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Saint James the Great, Guido Reni, c.1636.

 

Today is the Feast of Saint James the Greater

(1st c.)

St. James the Greater (died 44 A.D.) is the brother of St. John the Apostle, and was one of Jesus’s original 12 Apostles. The title “Greater” was added to distinguish him from St. James the Lesser, and is believed not to concern status or holiness, but physical height. Besides being the son of Zebedee, what is known of St. James’s life comes after he and his brother were called to leave their father and their nets and follow after Jesus. James was one of the three apostles invited to witness the miraculous Transfiguration of Christ on Mount Tabor. As well, his righteous anger at seeing a Samaritan town reject Jesus inspired him to ask Jesus to call down fire on the town, which Jesus gently rebuked. Following Christ’s Resurrection and Ascension, James preached the Gospel across the Roman empire before traveling to Spain, where he spread the Gospel for many years. The famous “Camino de Santiago” pilgrimage path in Spain is named in his honor (Santiago is Spanish for James). At the end of his life, James returned to Jerusalem, where he was the first apostle to be martyred.

Credit: Morning Offering, https://www.morningoffering.com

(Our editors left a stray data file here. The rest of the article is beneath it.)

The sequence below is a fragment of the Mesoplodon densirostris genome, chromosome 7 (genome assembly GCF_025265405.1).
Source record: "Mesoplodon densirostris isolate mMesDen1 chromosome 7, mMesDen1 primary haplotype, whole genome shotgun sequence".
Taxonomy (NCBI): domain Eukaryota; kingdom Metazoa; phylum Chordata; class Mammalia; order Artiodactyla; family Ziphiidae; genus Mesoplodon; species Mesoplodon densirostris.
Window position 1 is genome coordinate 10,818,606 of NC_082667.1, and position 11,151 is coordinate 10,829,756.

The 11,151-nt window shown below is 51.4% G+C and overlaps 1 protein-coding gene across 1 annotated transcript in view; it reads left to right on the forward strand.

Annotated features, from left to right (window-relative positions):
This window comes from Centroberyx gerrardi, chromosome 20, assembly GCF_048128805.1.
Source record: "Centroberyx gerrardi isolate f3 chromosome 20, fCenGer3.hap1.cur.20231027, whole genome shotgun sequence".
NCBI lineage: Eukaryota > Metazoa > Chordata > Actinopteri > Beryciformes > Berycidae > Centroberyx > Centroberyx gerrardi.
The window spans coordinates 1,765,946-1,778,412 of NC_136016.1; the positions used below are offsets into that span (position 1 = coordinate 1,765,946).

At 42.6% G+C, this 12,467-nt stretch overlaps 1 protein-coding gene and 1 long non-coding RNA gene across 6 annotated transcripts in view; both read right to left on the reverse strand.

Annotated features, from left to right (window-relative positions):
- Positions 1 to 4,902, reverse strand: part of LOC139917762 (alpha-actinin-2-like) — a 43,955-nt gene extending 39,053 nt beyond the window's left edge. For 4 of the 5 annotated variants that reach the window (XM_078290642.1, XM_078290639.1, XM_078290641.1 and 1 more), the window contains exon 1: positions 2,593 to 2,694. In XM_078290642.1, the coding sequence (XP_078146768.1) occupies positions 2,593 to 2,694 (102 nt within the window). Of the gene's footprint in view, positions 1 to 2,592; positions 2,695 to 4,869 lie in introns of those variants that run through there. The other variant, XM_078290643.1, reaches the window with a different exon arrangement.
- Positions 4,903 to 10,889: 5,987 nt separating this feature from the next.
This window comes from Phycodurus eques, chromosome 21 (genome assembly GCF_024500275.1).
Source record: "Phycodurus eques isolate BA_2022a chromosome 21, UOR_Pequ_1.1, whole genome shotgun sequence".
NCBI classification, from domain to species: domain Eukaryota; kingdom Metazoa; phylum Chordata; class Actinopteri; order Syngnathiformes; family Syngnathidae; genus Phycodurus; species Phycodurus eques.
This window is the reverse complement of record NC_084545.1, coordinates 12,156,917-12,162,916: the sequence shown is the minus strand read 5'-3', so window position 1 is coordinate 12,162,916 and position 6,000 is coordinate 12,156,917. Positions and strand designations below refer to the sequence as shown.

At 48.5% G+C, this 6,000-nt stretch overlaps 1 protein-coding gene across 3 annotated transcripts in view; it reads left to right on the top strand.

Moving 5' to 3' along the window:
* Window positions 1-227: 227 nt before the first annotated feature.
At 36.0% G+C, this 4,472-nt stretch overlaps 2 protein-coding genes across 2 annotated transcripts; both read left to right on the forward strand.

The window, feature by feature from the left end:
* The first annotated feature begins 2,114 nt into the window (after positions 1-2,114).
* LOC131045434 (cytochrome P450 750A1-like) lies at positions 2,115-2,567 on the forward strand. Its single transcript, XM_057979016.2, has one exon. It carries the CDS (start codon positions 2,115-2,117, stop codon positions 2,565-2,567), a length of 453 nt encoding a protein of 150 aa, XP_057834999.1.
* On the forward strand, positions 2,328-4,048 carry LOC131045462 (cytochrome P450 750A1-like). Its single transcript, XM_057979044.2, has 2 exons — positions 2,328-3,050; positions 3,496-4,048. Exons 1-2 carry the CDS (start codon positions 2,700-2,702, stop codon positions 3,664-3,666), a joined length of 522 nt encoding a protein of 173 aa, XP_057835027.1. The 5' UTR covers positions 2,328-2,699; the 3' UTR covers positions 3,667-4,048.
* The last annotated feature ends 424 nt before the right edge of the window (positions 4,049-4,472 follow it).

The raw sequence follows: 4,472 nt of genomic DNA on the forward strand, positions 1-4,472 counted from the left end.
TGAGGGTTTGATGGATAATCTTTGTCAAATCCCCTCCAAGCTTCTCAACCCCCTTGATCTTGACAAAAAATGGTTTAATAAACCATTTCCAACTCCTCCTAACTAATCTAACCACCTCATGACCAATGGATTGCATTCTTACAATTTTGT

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Jan Verhoeven (ca. 1615-1676): Saint James the Greater, oil on canvas

 

REFLECTION

Sharers in the suffering of Christ

The sons of Zebedee press Christ: Promise that one may sit at your right side and the other at your left. What does he do? He wants to show them that it is not a spiritual gift for which they are asking, and that if they knew what their request involved, they would never dare make it. So he says: You do not know what you are asking, that is, what a great and splendid thing it is and how much beyond the reach even of the heavenly powers. Then he continues: Can you drink the cup which I must drink and be baptized with the baptism which I must undergo? He is saying: “You talk of sharing honours and rewards with me, but I must talk of struggle and toil. Now is not the time for rewards or the time for my glory to be revealed. Earthly life is the time for bloodshed, war and danger.”

Consider how by his manner of questioning he exhorts and draws them. He does not say: “Can you face being slaughtered? Can you shed your blood?” How does he put his question? Can you drink the cup? Then he makes it attractive by adding: which I must drink, so that the prospect of sharing it with him may make them more eager. He also calls his suffering a baptism, to show that it will effect a great cleansing of the entire world. The disciples answer him: We can! Fervour makes them answer promptly, though they really do not know what they are saying but still think they will receive what they ask for.

How does Christ reply? You will indeed drink my cup and be baptized with my baptism.He is really prophesying a great blessing for them, since he is telling them: “You will be found worthy of martyrdom; you will suffer what I suffer and end your life with a violent death, thus sharing all with me. But seats at my right and left are not mine to give; they belong to those for whom the Father has prepared them.” Thus, after lifting their minds to higher goals and preparing them to meet and overcome all that will make them desolate, he sets them straight on their request.